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Schmidt Spiel.  €27.49c
From the musings of:Rebecca Bleau, Nicholas Cravotta, David Yakos; With illustrations by: Steve Downer

This is a 1-6 player Paranormal, Supernatural, puzzle adventure game, with a beautifully constructed box. The inners of the box, once the lid has been removed, bloom slowly, like a flower basking in daily sunshine. Opening up like one of those origami puzzles we had at school, one piece at a time being exposed.

Ages 12 & Up Recommended for Adolescents and Adults

Contents: Expanding 3D Game Board, 39 Cards, 8 Solution Sticks, 3-Piece Cow Puzzle, 3-Piece Ship Puzzle, Swiss Army Knife, Instructions.

The puzzles are exceptionally well defined in most places so expect games to be fraught with tension, humour, arguments, discussions and wrong turns.                    

AREA 51 is one of the best known 'Secrets' of the American Military. The game box base serves as the many aspects of this exciting place. With clues, both textual and visual.

Unfortunately for me my copy arrived fully in the German language. Normally this is no problem because or other sites provide English translations, but because this is a game with cards filled with text, often requiring the use of a red-lens to see past the overlay, translating is out of the question, err literally!

Therefore this is not truly a review. I have watched the videos online and tried to walk through a game following their direction. 

BREAK-IN is an Escape Room style game with the exception that before you can Break Out you must Break-In.

From the Box:
To escape, you must first...break in! Each title in the Break In game line presents a collaborative experience that begins the moment you lift the lid off the game box. Inside, you will see a 3D shape with graphics representing the area you are trying to break into. Your paperwork tells you to STOP and make sure you are all ready before you begin — get your cards laid out, settle in with all the players, read your instructions, then begin looking for clues to solve puzzles! Soon, you will be told to open the game board and unfold the first of three layers, expanding your board and revealing the next layer you have to explore to uncover clues that will lead you further inside!

It's a one-of-a-kind unboxing experience! Along the way, you'll see wonderful things, meet interesting characters, and complete amazing challenges using clever hints and a unique solution system. The final puzzle leads you to your goal — and then you must escape! In Break In: Area 51, you are an alien trying to rescue your ship that was stolen by humans and is being dismantled deep inside the facility.

From the Internet (

Break In's greatest innovation is the box design. There is a quite large hexagonal box on the table, which reveals more and more areas of the game as the game progresses. First you have to get to Alcatraz, then get into the actual prison and then escape again with your spit-buddies.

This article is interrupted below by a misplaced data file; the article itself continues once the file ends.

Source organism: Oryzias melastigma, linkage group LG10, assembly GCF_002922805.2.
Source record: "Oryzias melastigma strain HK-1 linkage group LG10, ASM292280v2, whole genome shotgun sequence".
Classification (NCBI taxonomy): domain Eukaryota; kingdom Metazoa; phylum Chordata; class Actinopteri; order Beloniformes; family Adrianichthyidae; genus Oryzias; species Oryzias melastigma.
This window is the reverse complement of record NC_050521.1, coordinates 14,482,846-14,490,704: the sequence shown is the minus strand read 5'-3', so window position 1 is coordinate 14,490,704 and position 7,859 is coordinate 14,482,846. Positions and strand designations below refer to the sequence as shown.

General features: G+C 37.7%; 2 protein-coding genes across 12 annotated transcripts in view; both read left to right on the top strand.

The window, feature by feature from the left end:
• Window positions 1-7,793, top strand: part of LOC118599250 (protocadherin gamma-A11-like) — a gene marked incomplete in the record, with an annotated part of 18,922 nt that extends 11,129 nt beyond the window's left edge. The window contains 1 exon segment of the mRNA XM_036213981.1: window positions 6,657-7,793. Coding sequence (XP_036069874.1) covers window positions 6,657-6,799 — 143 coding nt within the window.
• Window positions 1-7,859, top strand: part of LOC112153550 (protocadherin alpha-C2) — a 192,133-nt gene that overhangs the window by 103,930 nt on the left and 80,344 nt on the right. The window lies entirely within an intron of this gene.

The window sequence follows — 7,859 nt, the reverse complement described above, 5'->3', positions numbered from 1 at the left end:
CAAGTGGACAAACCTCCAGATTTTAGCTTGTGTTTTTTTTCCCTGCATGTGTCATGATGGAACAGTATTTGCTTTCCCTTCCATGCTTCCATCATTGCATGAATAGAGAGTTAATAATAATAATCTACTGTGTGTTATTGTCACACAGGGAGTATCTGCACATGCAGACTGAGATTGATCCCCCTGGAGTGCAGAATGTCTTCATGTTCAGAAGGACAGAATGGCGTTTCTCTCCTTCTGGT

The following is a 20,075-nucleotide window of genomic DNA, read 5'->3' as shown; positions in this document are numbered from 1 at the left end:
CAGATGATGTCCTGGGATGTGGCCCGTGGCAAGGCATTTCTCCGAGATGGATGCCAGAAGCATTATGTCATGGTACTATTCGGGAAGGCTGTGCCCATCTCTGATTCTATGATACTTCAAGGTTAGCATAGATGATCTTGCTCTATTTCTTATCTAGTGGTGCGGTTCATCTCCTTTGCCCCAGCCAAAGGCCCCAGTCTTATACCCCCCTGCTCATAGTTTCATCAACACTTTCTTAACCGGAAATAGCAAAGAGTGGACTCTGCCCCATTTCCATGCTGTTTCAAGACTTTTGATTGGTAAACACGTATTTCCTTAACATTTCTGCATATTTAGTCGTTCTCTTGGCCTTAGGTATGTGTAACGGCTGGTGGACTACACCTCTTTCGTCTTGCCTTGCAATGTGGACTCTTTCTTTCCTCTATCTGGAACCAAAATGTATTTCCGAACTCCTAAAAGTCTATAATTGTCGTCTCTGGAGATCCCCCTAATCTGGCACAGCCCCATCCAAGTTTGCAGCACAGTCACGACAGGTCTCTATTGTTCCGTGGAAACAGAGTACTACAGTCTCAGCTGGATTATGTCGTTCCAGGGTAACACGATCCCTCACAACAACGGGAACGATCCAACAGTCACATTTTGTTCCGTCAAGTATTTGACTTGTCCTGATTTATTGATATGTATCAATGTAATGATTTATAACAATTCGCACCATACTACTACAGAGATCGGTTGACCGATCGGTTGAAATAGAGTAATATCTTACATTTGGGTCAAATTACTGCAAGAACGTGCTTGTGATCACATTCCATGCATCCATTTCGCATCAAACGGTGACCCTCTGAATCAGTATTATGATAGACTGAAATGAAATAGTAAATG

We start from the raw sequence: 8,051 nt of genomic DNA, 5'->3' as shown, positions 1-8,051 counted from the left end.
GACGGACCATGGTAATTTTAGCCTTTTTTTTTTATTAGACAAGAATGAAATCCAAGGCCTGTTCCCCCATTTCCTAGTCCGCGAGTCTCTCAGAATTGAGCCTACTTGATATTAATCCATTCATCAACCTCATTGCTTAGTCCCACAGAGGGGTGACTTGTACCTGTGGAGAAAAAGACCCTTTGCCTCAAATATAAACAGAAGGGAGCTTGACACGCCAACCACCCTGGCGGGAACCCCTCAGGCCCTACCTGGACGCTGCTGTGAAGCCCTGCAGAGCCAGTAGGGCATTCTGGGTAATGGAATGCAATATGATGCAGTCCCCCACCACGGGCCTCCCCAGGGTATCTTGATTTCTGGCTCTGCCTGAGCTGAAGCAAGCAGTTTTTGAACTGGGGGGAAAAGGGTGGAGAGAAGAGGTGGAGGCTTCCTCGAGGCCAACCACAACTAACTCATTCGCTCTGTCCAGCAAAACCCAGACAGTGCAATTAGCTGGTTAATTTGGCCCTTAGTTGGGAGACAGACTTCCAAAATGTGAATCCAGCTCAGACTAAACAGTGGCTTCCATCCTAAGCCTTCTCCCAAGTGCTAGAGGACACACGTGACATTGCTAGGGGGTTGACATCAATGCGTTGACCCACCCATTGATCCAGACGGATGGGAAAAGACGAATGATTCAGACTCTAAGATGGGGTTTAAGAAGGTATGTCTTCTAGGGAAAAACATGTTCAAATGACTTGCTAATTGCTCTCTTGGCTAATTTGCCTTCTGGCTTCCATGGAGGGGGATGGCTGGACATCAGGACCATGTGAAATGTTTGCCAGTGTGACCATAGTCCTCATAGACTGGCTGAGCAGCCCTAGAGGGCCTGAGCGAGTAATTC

For this you have a large deck of cards in addition to the said game box, which is gradually being uncovered. You will also find narrow code strips with symbols and colored strips in the box, which are available for solving or checking.

The use is initially not very intuitive and on the other hand, you can unfortunately find the solution by trying out one or the other puzzle without further ado. To solve the riddle you always need a symbol, a number and a color. With this information you will find a corresponding code strip (symbol), a slot in the box (number) where you put it in and a color with which you can determine how deep this code strip has to be sunk into the slot. As a solution, you will receive a card symbol that continues the story and reveals new clues for further puzzles.

For each task in Break In - Alcatraz , it is indicated which card from the pile serves as a hint card, which can be read using the enclosed red light film in walkie-talkie optics.

The way the game opens its 'petals' leaves players with some 3D images, The problem with this beautiful design is the fact that after you have played it and, presumably, passed it on to friends and players, the bending and back-bending of the cards will, with not too much use, wear and tear.

Not a truly playable more than one time game, unless you give up very early on. The puzzles are not all in the box or even part of the box. Some are on the cards face-up in front of you. 

It is visually superb, I only wish it was in English as I'm sure it would be a success in the UK and USA. Schmidt Spiel are a German company that produces many excellent games, but almost all of the games they publish have only one set/booklet of Rules, and these are always in the German language. Once another publisher becomes involved the games are then sent out with more than one Rules booklet. Let's hope Rio Grande or someone else in the UK/USA takes this game on board and brings it to the English speaking board-game playing countries.

© Chris Baylis 2011-2021